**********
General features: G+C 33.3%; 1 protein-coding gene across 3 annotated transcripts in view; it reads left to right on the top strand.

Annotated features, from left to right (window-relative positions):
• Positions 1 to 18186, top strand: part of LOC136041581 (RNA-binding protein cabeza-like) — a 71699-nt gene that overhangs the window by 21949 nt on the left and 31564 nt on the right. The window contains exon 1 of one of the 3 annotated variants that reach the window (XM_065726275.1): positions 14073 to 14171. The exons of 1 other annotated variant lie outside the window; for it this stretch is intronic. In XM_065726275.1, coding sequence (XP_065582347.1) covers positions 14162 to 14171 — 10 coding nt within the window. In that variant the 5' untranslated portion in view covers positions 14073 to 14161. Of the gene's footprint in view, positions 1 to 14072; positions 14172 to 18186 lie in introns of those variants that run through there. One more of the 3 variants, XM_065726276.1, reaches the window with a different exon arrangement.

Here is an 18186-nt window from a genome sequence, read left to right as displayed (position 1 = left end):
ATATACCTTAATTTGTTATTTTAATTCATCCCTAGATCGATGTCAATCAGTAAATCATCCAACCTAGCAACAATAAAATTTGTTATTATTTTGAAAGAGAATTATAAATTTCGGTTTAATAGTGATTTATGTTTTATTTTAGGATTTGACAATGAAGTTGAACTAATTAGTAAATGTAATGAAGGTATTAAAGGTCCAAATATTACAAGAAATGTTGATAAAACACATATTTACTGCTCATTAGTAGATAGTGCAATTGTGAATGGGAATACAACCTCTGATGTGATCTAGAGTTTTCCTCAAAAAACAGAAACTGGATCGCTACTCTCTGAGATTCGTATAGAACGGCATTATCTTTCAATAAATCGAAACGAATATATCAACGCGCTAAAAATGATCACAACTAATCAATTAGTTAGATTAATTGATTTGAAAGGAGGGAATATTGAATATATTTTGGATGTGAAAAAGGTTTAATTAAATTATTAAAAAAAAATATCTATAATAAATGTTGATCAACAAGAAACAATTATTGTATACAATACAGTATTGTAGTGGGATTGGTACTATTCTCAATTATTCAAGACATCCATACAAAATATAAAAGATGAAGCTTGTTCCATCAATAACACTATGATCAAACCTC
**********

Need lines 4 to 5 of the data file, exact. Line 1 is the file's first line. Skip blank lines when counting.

Here is an 18186-nt window from a genome sequence, read left to right as displayed (position 1 = left end):
ATATACCTTAATTTGTTATTTTAATTCATCCCTAGATCGATGTCAATCAGTAAATCATCCAACCTAGCAACAATAAAATTTGTTATTATTTTGAAAGAGAATTATAAATTTCGGTTTAATAGTGATTTATGTTTTATTTTAGGATTTGACAATGAAGTTGAACTAATTAGTAAATGTAATGAAGGTATTAAAGGTCCAAATATTACAAGAAATGTTGATAAAACACATATTTACTGCTCATTAGTAGATAGTGCAATTGTGAATGGGAATACAACCTCTGATGTGATCTAGAGTTTTCCTCAAAAAACAGAAACTGGATCGCTACTCTCTGAGATTCGTATAGAACGGCATTATCTTTCAATAAATCGAAACGAATATATCAACGCGCTAAAAATGATCACAACTAATCAATTAGTTAGATTAATTGATTTGAAAGGAGGGAATATTGAATATATTTTGGATGTGAAAAAGGTTTAATTAAATTATTAAAAAAAAATATCTATAATAAATGTTGATCAACAAGAAACAATTATTGTATACAATACAGTATTGTAGTGGGATTGGTACTATTCTCAATTATTCAAGACATCCATACAAAATATAAAAGATGAAGCTTGTTCCATCAATAACACTATGATCAAACCTC